Electric Buses: A New Era for Urban Transport?

Green.Org explores the latest trends and technology in electric buses, and how they will have an impact on urban life.
people walking on snowy road with bus on dark street

Electric buses have been around for quite some time, but their development has been slow and it’s still not easy to find public transport that uses them. Could they be the future of public transport? Are they really a viable alternative? Is this the next big thing in urban transit? Let’s take a closer look at what they are, why are they popular, and whether or not they can become a real alternative to our current infrastructure.

What are electric buses?

Electric buses were invented back in 1895 by Englishman William Stirling, who named them an electric motor bus. The first electric motor bus we’re actually familiar with is the Wright/Runciman Bus used in London from 1894-1899. As far as electric buses go, you’ll find them almost everywhere these days. They are definitely one of the best candidates for getting off fossil fuels and heading towards a greener future. Why are they so popular? Besides being green and therefore good for the planet, electric buses offer two main advantages compared to fossil fueled buses: convenience and cost. With battery powered buses, you don’t have to stop at the bus stops, so if you want to get to the bus stop, you don’t have to wait.

Why are they popular in the United States?

While the urban transit landscape in the United States is typically dominated by diesel buses (90%), electric buses (5%), and hybrids (10%), in recent years these numbers have shifted. In 2012, electrified buses made up 5% of all buses being used. A few more public transit agencies in the United States have been adding more electric buses to their fleets, and both the Pacifica and Alamo Public Transit districts in San Diego have been making the switch to electric buses in the past year. Electric Buses in San Diego There are still some cities in the United States that don’t have any electrified public transportation, however. These cities have chosen to continue using diesel buses, including Detroit (2%), Seattle (2%), San Francisco (1%), Chicago (1%), and New York City (5%).

Is this the future of urban transport?

Yes and no. They offer an interesting development opportunity for city planners, but they might not be the ‘final solution’ for public transport. One of the reasons why they are less popular and common than electric cars is that electric buses aren’t very practical in cities. Before considering how electric buses could be the future of public transport, let’s try and understand why they are still very much an exception. Electric vehicles and their use in the urban transport sphere are often dismissed as a novelty, or simply the fantasies of green enthusiasts. Most people, as it turns out, are more willing to ride a bus than drive a car. Research has shown that more people would rather ride a bus than drive one.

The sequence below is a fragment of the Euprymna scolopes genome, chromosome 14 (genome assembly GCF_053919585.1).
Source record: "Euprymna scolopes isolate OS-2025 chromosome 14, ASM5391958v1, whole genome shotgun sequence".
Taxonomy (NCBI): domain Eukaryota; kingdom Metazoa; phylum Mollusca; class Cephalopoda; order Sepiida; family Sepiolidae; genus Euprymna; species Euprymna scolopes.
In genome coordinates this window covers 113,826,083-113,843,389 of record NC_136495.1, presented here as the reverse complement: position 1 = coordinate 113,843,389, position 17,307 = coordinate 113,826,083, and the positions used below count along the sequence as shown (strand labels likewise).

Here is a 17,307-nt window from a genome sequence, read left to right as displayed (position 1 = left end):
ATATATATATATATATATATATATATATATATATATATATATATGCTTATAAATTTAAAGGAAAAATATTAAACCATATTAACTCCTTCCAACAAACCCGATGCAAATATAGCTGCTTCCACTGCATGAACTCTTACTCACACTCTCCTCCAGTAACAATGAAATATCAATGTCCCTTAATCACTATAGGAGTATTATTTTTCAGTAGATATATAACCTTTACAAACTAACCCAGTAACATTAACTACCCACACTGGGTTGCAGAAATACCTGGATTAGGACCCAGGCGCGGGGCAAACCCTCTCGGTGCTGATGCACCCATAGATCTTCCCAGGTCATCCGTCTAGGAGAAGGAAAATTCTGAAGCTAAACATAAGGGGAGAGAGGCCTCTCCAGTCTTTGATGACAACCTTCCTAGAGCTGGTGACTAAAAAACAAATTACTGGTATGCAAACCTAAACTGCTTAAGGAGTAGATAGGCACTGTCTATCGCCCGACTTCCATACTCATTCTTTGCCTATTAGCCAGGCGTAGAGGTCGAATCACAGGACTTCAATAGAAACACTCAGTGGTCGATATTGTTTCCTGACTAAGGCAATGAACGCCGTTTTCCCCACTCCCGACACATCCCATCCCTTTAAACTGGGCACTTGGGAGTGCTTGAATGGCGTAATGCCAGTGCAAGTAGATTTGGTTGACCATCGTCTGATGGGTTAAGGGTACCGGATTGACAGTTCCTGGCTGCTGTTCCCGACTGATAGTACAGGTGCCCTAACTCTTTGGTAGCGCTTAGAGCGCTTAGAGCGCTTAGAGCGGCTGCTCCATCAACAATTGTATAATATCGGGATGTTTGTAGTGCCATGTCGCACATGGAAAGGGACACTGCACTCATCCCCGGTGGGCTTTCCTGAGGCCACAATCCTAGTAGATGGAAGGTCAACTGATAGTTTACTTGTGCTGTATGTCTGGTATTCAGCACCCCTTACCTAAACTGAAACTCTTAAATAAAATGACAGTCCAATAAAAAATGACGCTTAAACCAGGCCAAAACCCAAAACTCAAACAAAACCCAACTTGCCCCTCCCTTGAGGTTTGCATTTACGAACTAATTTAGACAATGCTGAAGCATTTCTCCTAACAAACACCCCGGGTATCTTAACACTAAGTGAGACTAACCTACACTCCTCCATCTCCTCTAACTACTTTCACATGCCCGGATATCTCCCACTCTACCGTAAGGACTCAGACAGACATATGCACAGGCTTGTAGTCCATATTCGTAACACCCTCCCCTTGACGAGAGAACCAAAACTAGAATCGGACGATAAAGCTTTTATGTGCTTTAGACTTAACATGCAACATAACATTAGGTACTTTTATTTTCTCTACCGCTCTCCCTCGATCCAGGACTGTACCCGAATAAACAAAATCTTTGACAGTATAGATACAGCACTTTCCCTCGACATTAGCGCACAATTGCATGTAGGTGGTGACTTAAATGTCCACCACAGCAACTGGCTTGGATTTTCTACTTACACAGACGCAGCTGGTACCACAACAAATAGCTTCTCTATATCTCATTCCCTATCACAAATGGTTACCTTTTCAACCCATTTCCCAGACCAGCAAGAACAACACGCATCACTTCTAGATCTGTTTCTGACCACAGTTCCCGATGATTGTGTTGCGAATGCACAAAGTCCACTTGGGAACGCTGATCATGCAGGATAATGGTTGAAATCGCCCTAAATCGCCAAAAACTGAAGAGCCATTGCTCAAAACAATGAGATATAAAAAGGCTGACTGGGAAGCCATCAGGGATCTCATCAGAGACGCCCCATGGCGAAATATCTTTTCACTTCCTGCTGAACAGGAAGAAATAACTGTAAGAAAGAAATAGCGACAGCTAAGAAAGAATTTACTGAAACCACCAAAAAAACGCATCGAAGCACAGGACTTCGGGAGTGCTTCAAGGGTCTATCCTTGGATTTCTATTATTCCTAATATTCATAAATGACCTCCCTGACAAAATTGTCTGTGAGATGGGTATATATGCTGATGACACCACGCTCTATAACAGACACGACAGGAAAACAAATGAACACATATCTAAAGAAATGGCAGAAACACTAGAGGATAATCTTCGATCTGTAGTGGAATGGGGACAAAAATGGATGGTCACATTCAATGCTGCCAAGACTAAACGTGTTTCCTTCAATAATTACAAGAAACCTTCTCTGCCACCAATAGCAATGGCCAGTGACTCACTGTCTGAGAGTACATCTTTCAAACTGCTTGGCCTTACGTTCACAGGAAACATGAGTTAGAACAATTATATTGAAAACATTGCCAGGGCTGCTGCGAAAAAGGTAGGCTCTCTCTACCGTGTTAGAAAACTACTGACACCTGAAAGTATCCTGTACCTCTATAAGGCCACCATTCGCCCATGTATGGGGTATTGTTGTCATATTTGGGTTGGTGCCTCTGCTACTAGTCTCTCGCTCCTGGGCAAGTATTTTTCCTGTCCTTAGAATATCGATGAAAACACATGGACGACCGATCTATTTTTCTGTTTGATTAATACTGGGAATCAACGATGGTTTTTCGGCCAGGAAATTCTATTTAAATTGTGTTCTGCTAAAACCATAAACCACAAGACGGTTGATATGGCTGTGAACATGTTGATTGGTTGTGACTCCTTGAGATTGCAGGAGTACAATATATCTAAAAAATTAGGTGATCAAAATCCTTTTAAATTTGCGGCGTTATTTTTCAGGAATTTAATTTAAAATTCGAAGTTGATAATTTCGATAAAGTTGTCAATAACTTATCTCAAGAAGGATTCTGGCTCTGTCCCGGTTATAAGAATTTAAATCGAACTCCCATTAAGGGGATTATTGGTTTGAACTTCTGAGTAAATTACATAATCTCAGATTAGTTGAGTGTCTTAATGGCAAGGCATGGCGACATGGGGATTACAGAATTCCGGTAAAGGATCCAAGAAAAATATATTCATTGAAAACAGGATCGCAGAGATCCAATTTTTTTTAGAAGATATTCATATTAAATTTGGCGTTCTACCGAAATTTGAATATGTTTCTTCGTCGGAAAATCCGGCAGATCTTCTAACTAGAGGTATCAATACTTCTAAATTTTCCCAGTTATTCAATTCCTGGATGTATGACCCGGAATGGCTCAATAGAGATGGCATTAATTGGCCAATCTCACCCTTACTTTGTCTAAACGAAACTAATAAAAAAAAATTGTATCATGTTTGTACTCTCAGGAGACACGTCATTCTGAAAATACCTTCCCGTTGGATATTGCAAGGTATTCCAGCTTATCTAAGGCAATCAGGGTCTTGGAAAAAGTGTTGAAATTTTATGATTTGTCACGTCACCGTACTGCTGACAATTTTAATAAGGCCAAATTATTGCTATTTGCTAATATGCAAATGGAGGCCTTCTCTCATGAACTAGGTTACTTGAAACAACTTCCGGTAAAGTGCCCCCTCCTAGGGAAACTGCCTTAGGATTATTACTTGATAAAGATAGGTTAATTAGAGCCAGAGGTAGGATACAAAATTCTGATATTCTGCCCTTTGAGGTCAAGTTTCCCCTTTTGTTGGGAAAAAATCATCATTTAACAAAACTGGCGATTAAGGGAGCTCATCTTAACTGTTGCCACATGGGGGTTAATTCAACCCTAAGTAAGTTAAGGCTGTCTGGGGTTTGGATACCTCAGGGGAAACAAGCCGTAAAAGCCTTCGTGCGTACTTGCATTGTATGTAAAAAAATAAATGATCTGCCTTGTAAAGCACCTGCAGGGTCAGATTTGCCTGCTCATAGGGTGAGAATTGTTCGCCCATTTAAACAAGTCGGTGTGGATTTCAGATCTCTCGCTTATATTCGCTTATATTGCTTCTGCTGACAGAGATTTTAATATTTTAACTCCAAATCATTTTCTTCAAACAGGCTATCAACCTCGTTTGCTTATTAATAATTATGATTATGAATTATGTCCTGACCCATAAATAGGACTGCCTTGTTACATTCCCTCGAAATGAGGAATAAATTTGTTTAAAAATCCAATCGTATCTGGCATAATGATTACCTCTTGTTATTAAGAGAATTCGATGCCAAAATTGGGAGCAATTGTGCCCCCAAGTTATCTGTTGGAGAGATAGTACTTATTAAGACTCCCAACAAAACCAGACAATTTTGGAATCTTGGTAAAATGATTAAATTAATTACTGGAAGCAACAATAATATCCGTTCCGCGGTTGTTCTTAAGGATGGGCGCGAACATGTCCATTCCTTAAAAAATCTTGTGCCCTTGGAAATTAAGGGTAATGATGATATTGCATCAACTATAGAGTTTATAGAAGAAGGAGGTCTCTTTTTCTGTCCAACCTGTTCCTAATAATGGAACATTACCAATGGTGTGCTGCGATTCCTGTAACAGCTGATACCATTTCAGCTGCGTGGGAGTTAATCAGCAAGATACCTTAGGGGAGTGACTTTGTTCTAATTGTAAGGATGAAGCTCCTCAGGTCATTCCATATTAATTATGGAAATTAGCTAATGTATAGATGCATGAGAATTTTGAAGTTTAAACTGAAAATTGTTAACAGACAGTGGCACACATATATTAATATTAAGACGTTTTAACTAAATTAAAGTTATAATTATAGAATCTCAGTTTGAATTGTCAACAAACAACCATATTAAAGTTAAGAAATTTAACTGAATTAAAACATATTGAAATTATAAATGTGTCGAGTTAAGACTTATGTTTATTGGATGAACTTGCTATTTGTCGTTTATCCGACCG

Are they really a viable alternative to our current infrastructure?

Bus Rapid Transit (BRT): It might be surprising to some people that the humble bus is still considered a rapid transit system. For some time it was believed that the BRT was nothing more than a handy way for large cities to provide people with inexpensive mass transit. By means of the rapid transit, buses can easily reach crowded neighborhoods at night, avoiding major traffic jams. And it’s true that BRTs provide a cheaper and faster way to get around cities by bus. A comparison between a conventional bus and a BRT reveals that the former is significantly more expensive than the latter. If you do the same calculation for the BRT bus alone, you’ll notice that it’s twice as expensive as a conventional bus. But this is where it gets confusing.

Conclusion

Electric buses are currently more of an urban phenomenon, rather than a widespread reality. As someone who lived in New York and Brussels at different times, I must admit that I am surprised to see so few electric buses in the streets. You don’t have to dig too deep to find electric buses in Brussels, just on the list of the 15 electric buses in operation (or under construction). In New York, just a single electric bus lines the streets: on a route that is not well covered by the subway and has very low ridership. As a curious note, my next stop in New York, Kingston, has an electric bus, too. That’s the bus that I took in this post. My point is: there are currently just a handful of electric buses in operation and there are not that many that use them.

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Jess K
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